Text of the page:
A Thorough Guide to Every QuickBooks Account Type

When running a business, you likely have a lot of different financial accounts to keep track of. QuickBooks is designed to make it easier to track all your accounts—but it can still get complicated.

We’re here to break down each QuickBooks account type for you. We’ll explain their meaning and how they can improve your business’s accounting.

Common Account Types

Here are the most common types of accounts business owners use in QuickBooks.


The asset section of QuickBooks account types is for anything you purchase for your business. This can be split into three categories: current assets, fixed assets, and other assets.

Current Assets

Current assets are things your business owns that can be liquidated to cash quickly.

Cash and Cash Equivalents

These categories encompass all money that is already accessible for your business, including:

  • Cash on hand
  • Checking accounts
  • Money market accounts
  • Rents held in trust
  • Saving accounts
  • Trust accounts
  • Undeposited funds

While loans are usually seen as a liability, when they are under current assets, they are loans your business gave out to others. This means you can demand payment for them when you need to. Typically, asset loans include:

  • Employee cash advances: This is when you give an employee wages earlier than usual.
  • Loan to officers: If your business is a corporation, this is a loan to officers of your business.
  • Loans to shareholders: This is when your business loans money to its shareholders.
  • Other loans: This category is for any loans you give out that don’t fit into the other categories.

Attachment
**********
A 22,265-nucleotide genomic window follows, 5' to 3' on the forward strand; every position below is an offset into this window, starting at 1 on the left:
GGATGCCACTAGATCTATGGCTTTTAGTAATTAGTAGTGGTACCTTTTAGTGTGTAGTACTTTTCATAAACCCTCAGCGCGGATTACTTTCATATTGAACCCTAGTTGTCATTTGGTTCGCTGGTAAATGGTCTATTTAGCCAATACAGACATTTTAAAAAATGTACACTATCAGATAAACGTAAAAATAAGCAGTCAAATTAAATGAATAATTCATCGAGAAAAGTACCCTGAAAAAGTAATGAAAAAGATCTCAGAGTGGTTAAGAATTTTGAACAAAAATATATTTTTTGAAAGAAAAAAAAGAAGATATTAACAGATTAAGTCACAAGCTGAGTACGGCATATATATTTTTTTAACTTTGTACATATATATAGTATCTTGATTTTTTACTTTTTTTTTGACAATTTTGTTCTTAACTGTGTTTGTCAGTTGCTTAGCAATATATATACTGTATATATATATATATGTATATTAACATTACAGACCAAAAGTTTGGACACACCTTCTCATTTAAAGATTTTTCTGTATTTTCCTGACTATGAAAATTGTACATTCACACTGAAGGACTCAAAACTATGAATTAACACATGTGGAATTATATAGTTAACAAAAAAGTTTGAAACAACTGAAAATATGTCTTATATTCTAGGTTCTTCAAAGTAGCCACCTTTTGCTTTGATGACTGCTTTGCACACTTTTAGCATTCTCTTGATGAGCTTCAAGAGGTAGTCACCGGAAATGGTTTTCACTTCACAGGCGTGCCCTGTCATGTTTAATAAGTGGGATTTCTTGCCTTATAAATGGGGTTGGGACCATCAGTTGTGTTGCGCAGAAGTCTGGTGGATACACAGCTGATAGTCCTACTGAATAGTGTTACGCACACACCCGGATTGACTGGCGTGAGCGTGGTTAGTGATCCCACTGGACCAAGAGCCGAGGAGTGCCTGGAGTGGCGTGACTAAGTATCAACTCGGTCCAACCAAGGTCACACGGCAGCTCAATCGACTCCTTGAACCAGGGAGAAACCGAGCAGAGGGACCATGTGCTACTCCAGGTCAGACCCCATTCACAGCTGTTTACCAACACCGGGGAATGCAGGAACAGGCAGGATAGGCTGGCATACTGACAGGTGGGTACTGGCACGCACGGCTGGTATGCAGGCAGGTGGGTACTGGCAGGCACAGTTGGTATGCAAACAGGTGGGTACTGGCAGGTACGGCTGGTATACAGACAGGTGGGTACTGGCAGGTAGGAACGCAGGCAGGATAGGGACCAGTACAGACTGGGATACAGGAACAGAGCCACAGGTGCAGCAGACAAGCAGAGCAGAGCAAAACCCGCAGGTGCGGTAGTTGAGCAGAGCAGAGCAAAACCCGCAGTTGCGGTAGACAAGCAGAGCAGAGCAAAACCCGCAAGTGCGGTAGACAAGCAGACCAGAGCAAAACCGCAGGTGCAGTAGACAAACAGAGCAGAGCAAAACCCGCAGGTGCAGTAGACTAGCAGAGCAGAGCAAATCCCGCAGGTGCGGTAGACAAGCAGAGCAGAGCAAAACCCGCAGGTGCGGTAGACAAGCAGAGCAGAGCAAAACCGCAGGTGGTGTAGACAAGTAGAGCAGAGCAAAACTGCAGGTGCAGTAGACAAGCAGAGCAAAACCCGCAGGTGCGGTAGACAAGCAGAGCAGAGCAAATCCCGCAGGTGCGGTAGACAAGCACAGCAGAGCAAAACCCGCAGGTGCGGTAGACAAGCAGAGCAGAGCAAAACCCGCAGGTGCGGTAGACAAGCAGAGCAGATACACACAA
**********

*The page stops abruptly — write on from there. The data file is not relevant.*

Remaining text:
Your business’s inventory is considered a current asset due to the ability to sell the stock if needed.

Fixed Assets

Fixed assets are for long-term or intangible assets of your business, such as:

  • Buildings
  • Equipment
    • Computers
    • Furniture
    • Machinery
    • Office equipment
    • Phones
    • Software
    • Tools
  • Intangible Assets
    • Copyrights
    • Customer lists
    • Goodwill
    • Licenses
    • Patents
    • Trademarks
  • Land
  • Leasehold improvements
  • Vehicles

Other Assets

This QuickBooks account type is for any other asset your business owns that doesn’t fit into the current or fixed category:

  • Allowance for bad debts
  • Bonds
  • Investments
  • Lease buyout
  • Prepaid expenses
  • Security deposits
  • Stocks
  • Tax-exempt securities


This type of QuickBooks account is for money you owe to other parties. It can be split into two categories: current liabilities and long-term liabilities.

Current Liabilities

Current liabilities are money you owe that needs to be paid in a short amount of time, usually within a year. These types of liabilities include:

  • Accounts payable
  • Credit card debt
  • Insurance
  • Payroll taxes
  • Sales tax
  • Security deposits
  • Short-term loans
  • Trust accounts

Long-Term Liabilities

These types of liabilities are exactly what they sound like—money owed over a long period. They include:

  • Bonds payable
  • Long-term loans
  • Shareholder notes payable


Equity is the net worth of your business, which is the difference between your assets and liabilities. Equity comes in several forms:

  • Ordinary shares
  • Owner’s equity
  • Paid-in capital
  • Partner contribution
  • Partner’s equity
  • Prepaid taxes
  • Personal income
  • Retained earnings
  • Share capital
  • Treasury shares